Back to the Roots Fertilizes Growth with Seed Round

Sustainable packaged food and gardening company Back to the Roots announced that it has grown one step closer to its goal becoming the “Pixar of Foods” after raising a $5 million seed round. The Berkeley, Calif. based company plans to use the money to fertilize its growth plan within K-12 schools as well as traditional grocery retailers. A trajectory that co-founder Nikhil Arora hopes will help build brand affinity with consumers both young and old.

Although previous capital has come solely from friends and family, angels and convertible notes, for this round, the six-year-old company used a blend of private investment and crowdfunding. $2 million was raised through traditional angels (including reinvestment by John Foraker, the founder of Annie’s, and Blake MyCoskie, the founder of TOMS) and $3 million was raised through crowdfunding platform CircleUp. The CircleUp round will remain open for an additional 30 days.

One investor through CircleUp was Sheryl O’Loughlin, the current CEO of REBBL Tonics and founder of what is now Plum Organics.

“When there was an opportunity to invest in them, I was like ‘of course I have to do this,’” said O’Loughlin. “And I say ‘have to,’ because of how much I love them, how much I love what they’re doing.”


The investment comes after a pivotal year for the company in which it grew its product line from two SKUs (a mushroom growing kit and aquaponic water garden) to 15, many of which are packaged food. While some of the new items remained gardening centric (such as gardens-in-a-can and seeds), six were in a new direction for the company: CPG, specifically cereal and cereal toppers.

While some may have scratched their heads at the shift from garden to grocery, the risk has paid off. Co-Founder Nikhil Arora told Project NOSH that last year the company sold over half a million cartons of cereal, about double that of the mushroom kits. And due to when the grocery products launched, that was over less than a full 12 months of sales.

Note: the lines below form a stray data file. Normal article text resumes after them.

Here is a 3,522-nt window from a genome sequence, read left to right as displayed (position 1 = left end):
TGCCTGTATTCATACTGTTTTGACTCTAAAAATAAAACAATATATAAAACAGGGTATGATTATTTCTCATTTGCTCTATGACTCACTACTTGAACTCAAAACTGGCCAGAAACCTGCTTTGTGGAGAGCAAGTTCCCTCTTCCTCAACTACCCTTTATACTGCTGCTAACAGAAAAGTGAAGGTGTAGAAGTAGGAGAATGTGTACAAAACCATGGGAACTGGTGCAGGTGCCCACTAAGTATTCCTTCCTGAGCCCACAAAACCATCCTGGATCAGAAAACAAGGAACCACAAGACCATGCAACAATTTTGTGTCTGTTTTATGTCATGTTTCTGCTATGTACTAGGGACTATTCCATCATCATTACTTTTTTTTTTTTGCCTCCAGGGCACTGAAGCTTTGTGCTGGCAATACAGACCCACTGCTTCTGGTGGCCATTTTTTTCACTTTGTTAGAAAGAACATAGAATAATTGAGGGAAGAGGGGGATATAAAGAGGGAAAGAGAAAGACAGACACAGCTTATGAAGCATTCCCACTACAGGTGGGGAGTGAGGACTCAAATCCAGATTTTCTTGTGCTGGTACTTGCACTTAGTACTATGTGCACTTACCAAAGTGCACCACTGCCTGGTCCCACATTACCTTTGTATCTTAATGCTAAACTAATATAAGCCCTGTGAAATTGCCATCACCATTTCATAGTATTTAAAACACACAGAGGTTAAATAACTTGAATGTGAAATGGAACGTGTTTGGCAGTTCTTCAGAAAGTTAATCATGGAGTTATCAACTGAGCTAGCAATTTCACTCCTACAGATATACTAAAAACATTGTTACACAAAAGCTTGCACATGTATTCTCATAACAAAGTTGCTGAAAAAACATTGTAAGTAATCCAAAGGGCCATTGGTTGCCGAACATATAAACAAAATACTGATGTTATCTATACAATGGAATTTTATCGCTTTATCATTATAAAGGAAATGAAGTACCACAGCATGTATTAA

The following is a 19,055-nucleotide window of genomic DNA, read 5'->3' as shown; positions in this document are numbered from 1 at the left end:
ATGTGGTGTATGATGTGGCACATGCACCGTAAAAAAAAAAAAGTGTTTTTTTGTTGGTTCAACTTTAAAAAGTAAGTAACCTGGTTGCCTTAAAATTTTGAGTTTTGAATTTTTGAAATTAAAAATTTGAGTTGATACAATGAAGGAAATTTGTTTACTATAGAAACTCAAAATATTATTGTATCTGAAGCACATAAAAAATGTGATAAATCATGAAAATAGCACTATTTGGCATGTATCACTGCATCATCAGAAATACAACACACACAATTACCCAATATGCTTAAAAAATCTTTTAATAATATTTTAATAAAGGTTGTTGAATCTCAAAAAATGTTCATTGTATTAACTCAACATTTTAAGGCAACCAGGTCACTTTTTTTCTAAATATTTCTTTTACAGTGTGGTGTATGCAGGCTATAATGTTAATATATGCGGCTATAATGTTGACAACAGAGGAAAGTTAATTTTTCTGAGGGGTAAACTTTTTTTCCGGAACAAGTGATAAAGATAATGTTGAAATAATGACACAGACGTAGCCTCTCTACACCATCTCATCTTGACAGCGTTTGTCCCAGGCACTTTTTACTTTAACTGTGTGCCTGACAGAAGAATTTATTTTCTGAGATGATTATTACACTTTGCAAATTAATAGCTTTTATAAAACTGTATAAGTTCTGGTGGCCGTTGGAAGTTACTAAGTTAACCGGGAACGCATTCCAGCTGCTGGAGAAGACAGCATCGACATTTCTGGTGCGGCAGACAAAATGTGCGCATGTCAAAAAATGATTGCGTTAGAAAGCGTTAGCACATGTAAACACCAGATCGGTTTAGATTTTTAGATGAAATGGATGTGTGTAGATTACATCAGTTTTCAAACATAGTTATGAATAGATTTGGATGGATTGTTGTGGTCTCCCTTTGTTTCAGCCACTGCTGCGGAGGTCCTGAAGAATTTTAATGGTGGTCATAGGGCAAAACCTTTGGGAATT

Arora says this is a great start, but 2016 will be spent working towards “[becoming] the number one organic cereal. Period.” To achieve this goal the investment will be spent towards increasing marketing and sales campaigns, ramping up hiring (including launching a national brand ambassador program), and investing in research and development over the next two years.

Although in a typical company R&D means creating new products, for Back to the Roots that focus also includes ways to work with K-12 schools. To begin with, Arora says the company has to adapt their packaging (in particular pack size), supply chains and distribution channels to work with the school systems. The company also wants to continue encouraging schools to use its “gardening toolkits” and will be developing curriculum guides for teachers. This will build upon Back to the Roots’ current partnership with Sodexo, which already has placed over 2,200 garden toolkits in schools.

When asked how a focus on children meshes with Back to the Roots’ “serious” message of clean ingredients and sustainability, Arora involves Pixar as an role model. He recounts how at the studio’s movies, “adults and kids walk out smiling, for different reasons, but they both enjoyed it.” With Back to the Roots, the goal is to see the same happiness and brand love regardless of age. So, Arora says, the company uses the lense of “a four-year-old and a 40-year-old… for all of our packaging, our branding, our products.”


That’s a big long-term goal, but those goals take time. It’s this understanding that led Arora and his cofounder Alejandro Velez to stick with a raise that didn’t involve institutional capital. Arora noted that while institutional capital has its benefits, it also usually comes with investors who want to see returns quickly and often put pressure on companies to seek acquisition. And the more you raise, the more equity (and control of the company) you lose.

Taking a smaller raise is uncommon in other industries in the Bay Area, where even fellow food-related startups often take in huge cash investments for tech-driven products. For example, Cali cool kids Impossible Foods and Hampton Creek have each taken in over $100 million for their cutting edge, plant-based products. But beyond the cash, Back to the Roots also differs with a focus on simplicity and not science.

Arora jokingly noted that the company had “three billion years of R&D through nature” and in a more serious tone continued, “That’s weird to us that you patent food. If you’re putting it in your body you should know what it’s made from.”

This focus on basics, is also part of the reason the company maintains a gardening line in addition to their CPG products. Arora noted that the two are deeply tied together and mutually beneficial in building the company’s reputation and trust.

“It’s a spectrum of convenience. Sometimes you want to grow your own food with your family but sometimes you’re so busy you just want someone to make it for you” explained Arora. “How do we bring the trust and transparency from growing your own food to the grocery aisle, and how do we bring the design and convenience of the grocery aisle into growing your own food.”

To see more of Project NOSH’s coverage of Back to the Roots, please video the video below:

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